I'll make no secret that centipedes scare the hell out of me. They're far too fast for having all those legs, the dang things are just so eerie looking. The largest centipede is occasionally cited as being Scolopendra galapagoensis, but it appears tales of its size have been greatly exaggerated. The largest species appears to be S. gigantea which can reach over a foot in length. You can read more about these monsters here.

Now on to the really big arthropods.

Over a month ago David made this neat little comparison pic which I intend to steal conceptually and modify somewhat. Oh yes, and Sordes, do you have any more information of that giant shrimp that you saw? I'm tantalized.


The leftmost animal is Arthropleura. The uppermost animal is the trilobite Isoletus and the animal below it is the American Lobster. In the center is me (1.74 meters tall) and the animal next to me is the Japanese Spider Crab. The animal farthest to the right is the Eurypterid Pterygotus.


Pterygotus was a gigantic Eurypterid, a group of large predatory chelicerates (horseshoe crabs, spiders, scorpions, et cetera). The largest known complete specimen measured 1.26 meters long (~4'), but there is evidence for specimens getting up to 2.3 meters (~7.5 feet) long. That is the hypothetical size portrayed in the illustration. There have been some old claims of 3 meter Eurypterids, but it doesn't seem like this is accepted anymore.

Arthropleura is another potential candidate for the largest Arthropod of all time. It is a centipede or millipede-like creature known as an Arthropleurid that is definitively known to get a meter in length. Tracks indicate that it could get 2 meters in length, but for some reason Wikipedia claims up to 3 meters. Once again I chose the more modest size...unless there is strong evidence to prove otherwise.

Certainly not the as massive at the other Arthropods, the Japanese Spider Crab (Macrocheira kaempferi) is still dimensionally shocking, especially for an extant animal. I used the same scale as the trilobite from the Pharyngula website (well, actually the paper it cites that I can't access) that is the source for these images. The commonly cited figure is a 3 meter/10 foot leg span, which I suppose the illustrated animal can live up to. Something that long and spindly being able to function encased in armor seems quite ludicrous, and it makes even larger claims (e.g. 8 meters/26 feet) quite hard to believe.

I already sorta mentioned the Trilobite and gave the link. For those of you that didn't look, Isotelus rex reached a pretty incredibly 0.72 meters long...for a trilobite.

I'm also portraying the American Lobster Homarus americanus with the same scale model as the giant trilobite. The portrayed lobster is 0.5 meters long (~20 inches) along the body. The record claim is 1.18 meters (3.9 feet), but it is not clear what that is measuring. Is that including the outstretched antennae, or the claws? So while this illustrative size may be overly modest, it still is quite impressive. The specimen weighed 22 kilograms (48 lbs), which is utterly astounding for an Arthropod. The Japanese Spider Crab nearly equals it with a weight of 20 kilograms (44 lbs).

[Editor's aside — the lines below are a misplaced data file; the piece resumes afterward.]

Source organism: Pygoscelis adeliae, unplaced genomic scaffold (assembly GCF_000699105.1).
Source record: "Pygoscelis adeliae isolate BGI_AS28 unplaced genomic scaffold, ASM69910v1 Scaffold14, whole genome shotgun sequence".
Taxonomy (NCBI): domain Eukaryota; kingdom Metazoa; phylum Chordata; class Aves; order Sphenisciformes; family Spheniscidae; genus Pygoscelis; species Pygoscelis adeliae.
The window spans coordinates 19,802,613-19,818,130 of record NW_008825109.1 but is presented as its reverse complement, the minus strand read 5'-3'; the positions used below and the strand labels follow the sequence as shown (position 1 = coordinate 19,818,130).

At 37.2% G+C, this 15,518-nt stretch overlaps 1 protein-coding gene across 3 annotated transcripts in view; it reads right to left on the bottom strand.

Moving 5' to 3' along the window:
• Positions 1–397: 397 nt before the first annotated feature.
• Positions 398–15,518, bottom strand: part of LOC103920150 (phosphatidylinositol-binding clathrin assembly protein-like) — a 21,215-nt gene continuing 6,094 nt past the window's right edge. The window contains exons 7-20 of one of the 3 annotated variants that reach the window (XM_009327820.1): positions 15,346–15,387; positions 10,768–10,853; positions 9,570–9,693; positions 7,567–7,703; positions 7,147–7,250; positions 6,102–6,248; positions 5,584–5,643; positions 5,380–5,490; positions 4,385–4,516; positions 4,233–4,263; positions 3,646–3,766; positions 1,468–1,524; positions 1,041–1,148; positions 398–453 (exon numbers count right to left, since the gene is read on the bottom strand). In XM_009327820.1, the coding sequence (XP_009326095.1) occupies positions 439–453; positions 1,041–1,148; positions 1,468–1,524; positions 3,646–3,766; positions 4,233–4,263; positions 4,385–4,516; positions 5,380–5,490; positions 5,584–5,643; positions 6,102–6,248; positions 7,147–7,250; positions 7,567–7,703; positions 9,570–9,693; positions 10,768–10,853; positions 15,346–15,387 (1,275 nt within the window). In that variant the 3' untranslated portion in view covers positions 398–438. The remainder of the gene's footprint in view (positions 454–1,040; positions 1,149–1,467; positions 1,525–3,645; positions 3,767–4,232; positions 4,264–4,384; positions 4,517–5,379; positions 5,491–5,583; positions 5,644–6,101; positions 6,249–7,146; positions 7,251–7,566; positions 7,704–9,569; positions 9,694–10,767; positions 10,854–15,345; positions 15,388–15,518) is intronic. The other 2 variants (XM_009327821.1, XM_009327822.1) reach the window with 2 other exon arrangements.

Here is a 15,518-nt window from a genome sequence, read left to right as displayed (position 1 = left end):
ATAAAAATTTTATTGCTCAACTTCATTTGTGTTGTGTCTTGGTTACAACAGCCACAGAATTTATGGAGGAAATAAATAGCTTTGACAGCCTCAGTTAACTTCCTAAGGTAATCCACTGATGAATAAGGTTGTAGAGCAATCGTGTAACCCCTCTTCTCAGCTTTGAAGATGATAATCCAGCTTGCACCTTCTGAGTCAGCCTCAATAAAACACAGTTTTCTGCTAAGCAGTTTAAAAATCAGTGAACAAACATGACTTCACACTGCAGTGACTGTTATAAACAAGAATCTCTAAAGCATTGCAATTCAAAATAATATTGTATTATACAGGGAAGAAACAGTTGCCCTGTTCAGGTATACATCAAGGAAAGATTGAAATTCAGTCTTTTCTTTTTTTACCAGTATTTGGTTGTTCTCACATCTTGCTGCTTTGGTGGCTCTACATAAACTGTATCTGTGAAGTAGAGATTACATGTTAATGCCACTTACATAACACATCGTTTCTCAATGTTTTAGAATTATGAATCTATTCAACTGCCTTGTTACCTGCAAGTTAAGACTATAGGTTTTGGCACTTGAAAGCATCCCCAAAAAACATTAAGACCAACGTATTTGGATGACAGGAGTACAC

So it looks like that wraps up this edition of the Revenge of the Honkin' Big Animals. I really wasn't expecting this to be so invertebrate heavy, but these sorts of things can be a tad bit unpredictable. I was expecting to transition from elephant seals to elephants, but it didn't quite work out. Since Anomalocaris evidently got in the same size-class as Arthropleura and Pterygotus I was thinking of sneaking it in here somewhere, but it is unfortunately Arthropod-related and not a member of the group itself* . These posts are mostly meant to cover the size of animals, but I anticipate that if I get sufficiently interested in one of these groups I'll most certainly give them a more detailed coverage.

*[Edit: There are some who claim that Anomalocaris and kin are indeed Arthropods, other who claim they fall outside the group, and other who claim that any similarities are convergent. More on this later]


During the course of writing this blog (yes, it actually is a multiple day affair), I had ordered Gerald Wood's book. You can probably anticipate some changes to this blog in the future, seeing as how I did not consult it for the big Arthropods. I won't write the finale just yet, but I'll let it ferment for a while. I've still also got to write a post covering the future of Cryptozoology, make up some more hypothetical animals, and of course attempt to write fiction. I've still fortunately got a summer left to try and do this all.



-Cameron



Addendum 6/26/07:

I got the 3rd Edition of The Guinness Book of Animal Facts & Feats, which has a photograph that really puts the size of elephants seals in perspective:


No information on this photo was given, but note how the animal doesn't even have a developed trunk yet.